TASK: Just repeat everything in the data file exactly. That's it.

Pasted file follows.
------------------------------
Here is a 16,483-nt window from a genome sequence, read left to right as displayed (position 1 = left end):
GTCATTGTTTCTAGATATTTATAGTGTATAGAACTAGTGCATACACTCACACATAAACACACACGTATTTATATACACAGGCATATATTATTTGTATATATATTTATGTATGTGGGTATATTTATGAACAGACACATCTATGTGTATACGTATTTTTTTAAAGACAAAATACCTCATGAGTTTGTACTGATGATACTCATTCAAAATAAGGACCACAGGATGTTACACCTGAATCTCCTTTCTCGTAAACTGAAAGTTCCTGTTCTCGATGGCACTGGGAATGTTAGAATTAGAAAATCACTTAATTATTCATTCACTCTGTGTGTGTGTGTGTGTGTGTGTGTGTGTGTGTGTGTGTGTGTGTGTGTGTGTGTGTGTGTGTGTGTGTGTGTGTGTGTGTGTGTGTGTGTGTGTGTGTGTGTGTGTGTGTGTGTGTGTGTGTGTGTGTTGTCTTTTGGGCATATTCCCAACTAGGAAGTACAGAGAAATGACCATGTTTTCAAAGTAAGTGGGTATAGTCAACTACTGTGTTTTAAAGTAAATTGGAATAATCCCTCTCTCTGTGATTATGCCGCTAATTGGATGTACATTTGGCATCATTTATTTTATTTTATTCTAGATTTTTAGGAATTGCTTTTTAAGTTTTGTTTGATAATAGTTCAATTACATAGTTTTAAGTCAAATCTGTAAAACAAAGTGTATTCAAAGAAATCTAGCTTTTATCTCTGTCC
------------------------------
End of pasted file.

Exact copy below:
Here is a 16,483-nt window from a genome sequence, read left to right as displayed (position 1 = left end):
GTCATTGTTTCTAGATATTTATAGTGTATAGAACTAGTGCATACACTCACACATAAACACACACGTATTTATATACACAGGCATATATTATTTGTATATATATTTATGTATGTGGGTATATTTATGAACAGACACATCTATGTGTATACGTATTTTTTTAAAGACAAAATACCTCATGAGTTTGTACTGATGATACTCATTCAAAATAAGGACCACAGGATGTTACACCTGAATCTCCTTTCTCGTAAACTGAAAGTTCCTGTTCTCGATGGCACTGGGAATGTTAGAATTAGAAAATCACTTAATTATTCATTCACTCTGTGTGTGTGTGTGTGTGTGTGTGTGTGTGTGTGTGTGTGTGTGTGTGTGTGTGTGTGTGTGTGTGTGTGTGTGTGTGTGTGTGTGTGTGTGTGTGTGTGTGTGTGTGTGTGTGTGTGTGTGTGTGTGTTGTCTTTTGGGCATATTCCCAACTAGGAAGTACAGAGAAATGACCATGTTTTCAAAGTAAGTGGGTATAGTCAACTACTGTGTTTTAAAGTAAATTGGAATAATCCCTCTCTCTGTGATTATGCCGCTAATTGGATGTACATTTGGCATCATTTATTTTATTTTATTCTAGATTTTTAGGAATTGCTTTTTAAGTTTTGTTTGATAATAGTTCAATTACATAGTTTTAAGTCAAATCTGTAAAACAAAGTGTATTCAAAGAAATCTAGCTTTTATCTCTGTCC